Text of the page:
Babel is, in our English Bibles, the name for a tower built at a place with that name (it appears to derive from the Hebrew “confused,” though it is also the Semitic word for the nation/empire of Babylon). In the biblical story (Genesis 11:1-9), mankind has defied God’s command to multiply and spread throughout the earth; instead, they settle at one location and attempt to build “a tower that reaches to the heavens, so that we may make a name for ourselves and not be scattered over the face of the earth” (11:4). But Yahweh God “comes down” (11:5), sees the tower, and confuses the language of the men so that his plan for humanity to spread across the earth might be fulfilled (11:8-9).
The Wirkungsgeschichte of the Tower of Babel story has emphasized the pride of man, humanity’s striving to be like God and approach him on our own terms. This theme is most likely what Marcus Mumford is alluding to in “Babel.” I take it that the opening verses and especially the chorus (below) describe the folly of human pride:
Like the city that nurtured my greed and my pride
I stretch my arms into the sky
I cry, Babel, Babel look at me now
Through the walls of my town, they come crumbling down
The problem (and thus the lie to all forms of human pride), Mumford seems to argue, is that mankind is transient, weak, and powerless:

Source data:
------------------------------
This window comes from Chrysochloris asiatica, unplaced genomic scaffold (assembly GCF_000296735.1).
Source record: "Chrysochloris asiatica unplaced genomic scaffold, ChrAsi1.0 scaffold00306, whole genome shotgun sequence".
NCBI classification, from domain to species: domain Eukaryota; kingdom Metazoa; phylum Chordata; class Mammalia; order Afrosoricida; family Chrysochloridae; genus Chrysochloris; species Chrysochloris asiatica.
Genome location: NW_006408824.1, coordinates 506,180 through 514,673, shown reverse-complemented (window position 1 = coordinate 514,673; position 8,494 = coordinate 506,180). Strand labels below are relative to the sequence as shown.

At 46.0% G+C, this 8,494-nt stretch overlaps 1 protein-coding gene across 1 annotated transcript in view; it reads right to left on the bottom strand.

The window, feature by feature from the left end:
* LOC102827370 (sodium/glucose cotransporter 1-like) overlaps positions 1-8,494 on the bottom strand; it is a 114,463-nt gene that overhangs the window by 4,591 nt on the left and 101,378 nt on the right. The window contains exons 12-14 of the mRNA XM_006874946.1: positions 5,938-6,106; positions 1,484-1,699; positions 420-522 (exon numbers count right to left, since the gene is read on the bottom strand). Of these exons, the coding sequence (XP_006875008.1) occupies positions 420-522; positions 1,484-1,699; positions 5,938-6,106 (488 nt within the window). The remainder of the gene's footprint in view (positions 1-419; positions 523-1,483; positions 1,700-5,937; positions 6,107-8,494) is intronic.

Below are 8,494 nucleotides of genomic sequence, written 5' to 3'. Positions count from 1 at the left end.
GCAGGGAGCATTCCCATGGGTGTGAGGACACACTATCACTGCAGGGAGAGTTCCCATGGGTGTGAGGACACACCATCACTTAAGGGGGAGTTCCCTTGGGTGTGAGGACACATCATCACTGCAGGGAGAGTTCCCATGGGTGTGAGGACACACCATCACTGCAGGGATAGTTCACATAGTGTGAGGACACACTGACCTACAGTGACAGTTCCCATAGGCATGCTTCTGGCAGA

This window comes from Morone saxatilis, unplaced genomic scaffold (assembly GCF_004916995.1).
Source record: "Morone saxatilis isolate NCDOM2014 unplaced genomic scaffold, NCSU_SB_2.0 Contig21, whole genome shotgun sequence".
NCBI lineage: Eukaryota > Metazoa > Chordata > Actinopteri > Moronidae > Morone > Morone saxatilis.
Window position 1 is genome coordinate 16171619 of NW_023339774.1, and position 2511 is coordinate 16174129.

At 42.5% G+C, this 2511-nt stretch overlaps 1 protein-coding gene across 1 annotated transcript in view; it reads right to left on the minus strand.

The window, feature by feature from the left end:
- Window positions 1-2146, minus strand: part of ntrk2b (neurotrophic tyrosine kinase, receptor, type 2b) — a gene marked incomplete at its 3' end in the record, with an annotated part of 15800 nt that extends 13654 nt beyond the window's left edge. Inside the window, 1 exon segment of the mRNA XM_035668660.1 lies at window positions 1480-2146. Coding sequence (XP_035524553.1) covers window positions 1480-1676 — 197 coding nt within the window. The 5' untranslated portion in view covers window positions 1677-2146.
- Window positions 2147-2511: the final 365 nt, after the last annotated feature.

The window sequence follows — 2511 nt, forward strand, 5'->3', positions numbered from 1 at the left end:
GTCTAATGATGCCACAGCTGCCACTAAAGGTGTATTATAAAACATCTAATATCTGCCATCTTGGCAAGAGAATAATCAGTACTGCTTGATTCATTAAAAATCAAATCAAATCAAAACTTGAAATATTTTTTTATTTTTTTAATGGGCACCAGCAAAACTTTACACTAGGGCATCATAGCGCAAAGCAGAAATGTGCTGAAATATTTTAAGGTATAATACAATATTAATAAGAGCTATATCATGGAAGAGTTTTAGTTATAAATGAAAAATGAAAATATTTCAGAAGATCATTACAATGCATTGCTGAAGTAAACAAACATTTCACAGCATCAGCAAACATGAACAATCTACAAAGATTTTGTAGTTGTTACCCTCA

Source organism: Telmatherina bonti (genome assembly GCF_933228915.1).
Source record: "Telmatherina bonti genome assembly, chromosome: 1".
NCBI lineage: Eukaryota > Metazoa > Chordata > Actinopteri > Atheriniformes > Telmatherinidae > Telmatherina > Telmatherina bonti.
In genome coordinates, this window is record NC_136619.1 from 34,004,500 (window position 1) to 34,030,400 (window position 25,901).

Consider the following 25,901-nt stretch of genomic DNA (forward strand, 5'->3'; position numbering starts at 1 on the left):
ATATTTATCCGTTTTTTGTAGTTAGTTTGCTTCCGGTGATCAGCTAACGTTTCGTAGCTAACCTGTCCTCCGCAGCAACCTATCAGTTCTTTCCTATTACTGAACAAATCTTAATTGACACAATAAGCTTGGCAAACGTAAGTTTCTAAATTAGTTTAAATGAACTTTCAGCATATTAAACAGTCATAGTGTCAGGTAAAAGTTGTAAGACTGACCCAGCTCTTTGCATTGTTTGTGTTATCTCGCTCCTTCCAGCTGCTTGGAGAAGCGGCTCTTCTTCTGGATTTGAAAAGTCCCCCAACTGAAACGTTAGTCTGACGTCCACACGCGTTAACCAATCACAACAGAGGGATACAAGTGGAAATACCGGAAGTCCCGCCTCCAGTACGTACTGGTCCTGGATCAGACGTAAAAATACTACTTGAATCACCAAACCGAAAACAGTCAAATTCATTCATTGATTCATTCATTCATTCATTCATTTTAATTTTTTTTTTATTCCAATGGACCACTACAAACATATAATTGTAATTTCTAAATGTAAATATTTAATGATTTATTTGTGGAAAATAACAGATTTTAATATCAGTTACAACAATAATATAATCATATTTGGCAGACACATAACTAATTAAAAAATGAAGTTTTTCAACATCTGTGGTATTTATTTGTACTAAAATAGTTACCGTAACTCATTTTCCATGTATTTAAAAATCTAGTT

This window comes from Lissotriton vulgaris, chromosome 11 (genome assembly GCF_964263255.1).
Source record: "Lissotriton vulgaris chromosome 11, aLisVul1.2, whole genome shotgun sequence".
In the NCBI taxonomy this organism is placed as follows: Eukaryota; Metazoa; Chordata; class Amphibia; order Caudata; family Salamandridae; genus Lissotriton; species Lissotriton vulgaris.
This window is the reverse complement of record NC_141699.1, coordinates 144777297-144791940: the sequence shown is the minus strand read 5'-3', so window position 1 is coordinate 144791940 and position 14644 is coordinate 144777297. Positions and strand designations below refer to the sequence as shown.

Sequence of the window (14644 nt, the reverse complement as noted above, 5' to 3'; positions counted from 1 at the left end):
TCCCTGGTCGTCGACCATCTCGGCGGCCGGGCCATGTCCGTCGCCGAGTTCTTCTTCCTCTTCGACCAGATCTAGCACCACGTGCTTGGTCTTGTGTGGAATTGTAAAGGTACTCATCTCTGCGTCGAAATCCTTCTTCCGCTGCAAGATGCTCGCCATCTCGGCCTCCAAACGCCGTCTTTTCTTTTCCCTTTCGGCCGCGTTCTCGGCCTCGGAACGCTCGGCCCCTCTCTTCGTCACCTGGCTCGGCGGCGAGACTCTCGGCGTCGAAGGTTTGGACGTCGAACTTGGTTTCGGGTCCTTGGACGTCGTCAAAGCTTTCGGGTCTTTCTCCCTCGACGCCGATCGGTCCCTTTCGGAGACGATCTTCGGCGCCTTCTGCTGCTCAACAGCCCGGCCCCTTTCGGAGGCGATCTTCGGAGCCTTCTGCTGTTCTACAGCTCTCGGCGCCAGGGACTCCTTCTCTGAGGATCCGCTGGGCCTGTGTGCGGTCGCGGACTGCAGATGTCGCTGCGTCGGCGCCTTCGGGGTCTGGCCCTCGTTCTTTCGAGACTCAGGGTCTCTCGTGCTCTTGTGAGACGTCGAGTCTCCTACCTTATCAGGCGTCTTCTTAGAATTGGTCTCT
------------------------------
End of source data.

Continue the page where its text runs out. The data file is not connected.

You ask where will we stand in the winds that will howl
As all we see will slip into the cloud
So come down from your mountain and stand where we’ve been
You know our breath is weak and our body thin
There also seems to pose a problem on God’s side – how can an eternal, powerful God ever relate to such beings? “Come down from your mountain” is a clear allusion to the theme of “your [Yahweh’s] mountain,” namely, Mount Sinai, where God gave the Law to Moses. Whether Mumford had this in mind or not, Christian theology suggests that God did indeed come down from his mountain, taking on the flesh of humanity with all of its suffering and brokenness (cf. Phil 2:1-10). Indeed, what matters is not human effort or pride (the “upward” effort of human religion and achievement) but God’s grace (the “downward” undeserved gift of God). Thus:
Cause I know my weakness know my voice
And I’ll believe in grace and choice
As always, these are just my thoughts on this song, and there are surely other layers of meaning at work, but the biblical allusions are nevertheless central to “Babel,” no matter how you understand it. Here’s an unofficial link to the song.
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